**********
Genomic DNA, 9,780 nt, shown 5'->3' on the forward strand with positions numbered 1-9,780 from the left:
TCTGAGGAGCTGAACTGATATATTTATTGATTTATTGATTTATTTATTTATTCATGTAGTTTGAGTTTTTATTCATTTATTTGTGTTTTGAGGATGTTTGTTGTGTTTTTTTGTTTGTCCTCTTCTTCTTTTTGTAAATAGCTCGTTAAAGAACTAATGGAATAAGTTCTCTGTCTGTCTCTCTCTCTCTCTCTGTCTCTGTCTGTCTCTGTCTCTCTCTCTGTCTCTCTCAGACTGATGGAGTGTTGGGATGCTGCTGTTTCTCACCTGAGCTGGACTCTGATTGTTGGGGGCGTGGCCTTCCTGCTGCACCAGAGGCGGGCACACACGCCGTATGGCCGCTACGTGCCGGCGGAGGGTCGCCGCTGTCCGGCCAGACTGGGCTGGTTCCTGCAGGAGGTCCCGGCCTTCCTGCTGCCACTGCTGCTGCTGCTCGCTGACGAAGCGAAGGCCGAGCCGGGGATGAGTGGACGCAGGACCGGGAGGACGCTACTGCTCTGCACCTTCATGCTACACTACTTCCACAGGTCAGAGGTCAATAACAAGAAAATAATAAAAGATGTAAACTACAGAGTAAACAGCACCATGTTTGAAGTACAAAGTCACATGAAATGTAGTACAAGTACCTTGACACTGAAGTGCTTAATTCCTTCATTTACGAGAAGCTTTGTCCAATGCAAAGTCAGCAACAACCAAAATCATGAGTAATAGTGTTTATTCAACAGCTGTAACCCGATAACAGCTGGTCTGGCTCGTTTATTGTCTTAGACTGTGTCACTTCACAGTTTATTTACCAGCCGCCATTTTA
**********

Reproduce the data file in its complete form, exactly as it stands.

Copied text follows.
Genomic DNA, 9,780 nt, shown 5'->3' on the forward strand with positions numbered 1-9,780 from the left:
TCTGAGGAGCTGAACTGATATATTTATTGATTTATTGATTTATTTATTTATTCATGTAGTTTGAGTTTTTATTCATTTATTTGTGTTTTGAGGATGTTTGTTGTGTTTTTTTGTTTGTCCTCTTCTTCTTTTTGTAAATAGCTCGTTAAAGAACTAATGGAATAAGTTCTCTGTCTGTCTCTCTCTCTCTCTCTGTCTCTGTCTGTCTCTGTCTCTCTCTCTGTCTCTCTCAGACTGATGGAGTGTTGGGATGCTGCTGTTTCTCACCTGAGCTGGACTCTGATTGTTGGGGGCGTGGCCTTCCTGCTGCACCAGAGGCGGGCACACACGCCGTATGGCCGCTACGTGCCGGCGGAGGGTCGCCGCTGTCCGGCCAGACTGGGCTGGTTCCTGCAGGAGGTCCCGGCCTTCCTGCTGCCACTGCTGCTGCTGCTCGCTGACGAAGCGAAGGCCGAGCCGGGGATGAGTGGACGCAGGACCGGGAGGACGCTACTGCTCTGCACCTTCATGCTACACTACTTCCACAGGTCAGAGGTCAATAACAAGAAAATAATAAAAGATGTAAACTACAGAGTAAACAGCACCATGTTTGAAGTACAAAGTCACATGAAATGTAGTACAAGTACCTTGACACTGAAGTGCTTAATTCCTTCATTTACGAGAAGCTTTGTCCAATGCAAAGTCAGCAACAACCAAAATCATGAGTAATAGTGTTTATTCAACAGCTGTAACCCGATAACAGCTGGTCTGGCTCGTTTATTGTCTTAGACTGTGTCACTTCACAGTTTATTTACCAGCCGCCATTTTA